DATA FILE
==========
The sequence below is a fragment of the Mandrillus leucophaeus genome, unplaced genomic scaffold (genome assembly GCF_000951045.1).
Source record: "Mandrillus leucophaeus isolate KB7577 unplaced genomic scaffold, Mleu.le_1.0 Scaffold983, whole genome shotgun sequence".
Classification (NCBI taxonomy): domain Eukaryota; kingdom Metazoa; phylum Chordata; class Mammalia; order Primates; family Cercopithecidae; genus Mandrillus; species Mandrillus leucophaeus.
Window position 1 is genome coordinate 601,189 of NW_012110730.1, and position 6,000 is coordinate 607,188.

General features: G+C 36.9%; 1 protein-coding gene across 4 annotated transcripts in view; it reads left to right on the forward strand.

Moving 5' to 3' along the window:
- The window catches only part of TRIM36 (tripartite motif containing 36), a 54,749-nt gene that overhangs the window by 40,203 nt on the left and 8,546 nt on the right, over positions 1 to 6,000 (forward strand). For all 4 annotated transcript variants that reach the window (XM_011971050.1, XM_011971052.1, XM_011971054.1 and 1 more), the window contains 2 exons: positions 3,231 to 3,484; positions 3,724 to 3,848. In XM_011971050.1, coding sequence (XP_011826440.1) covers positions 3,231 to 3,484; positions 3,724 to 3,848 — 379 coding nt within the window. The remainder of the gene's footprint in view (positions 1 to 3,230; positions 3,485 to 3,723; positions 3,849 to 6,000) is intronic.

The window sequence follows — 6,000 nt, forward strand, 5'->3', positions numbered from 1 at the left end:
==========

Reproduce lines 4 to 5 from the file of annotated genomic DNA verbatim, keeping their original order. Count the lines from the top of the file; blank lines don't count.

Window position 1 is genome coordinate 601,189 of NW_012110730.1, and position 6,000 is coordinate 607,188.

General features: G+C 36.9%; 1 protein-coding gene across 4 annotated transcripts in view; it reads left to right on the forward strand.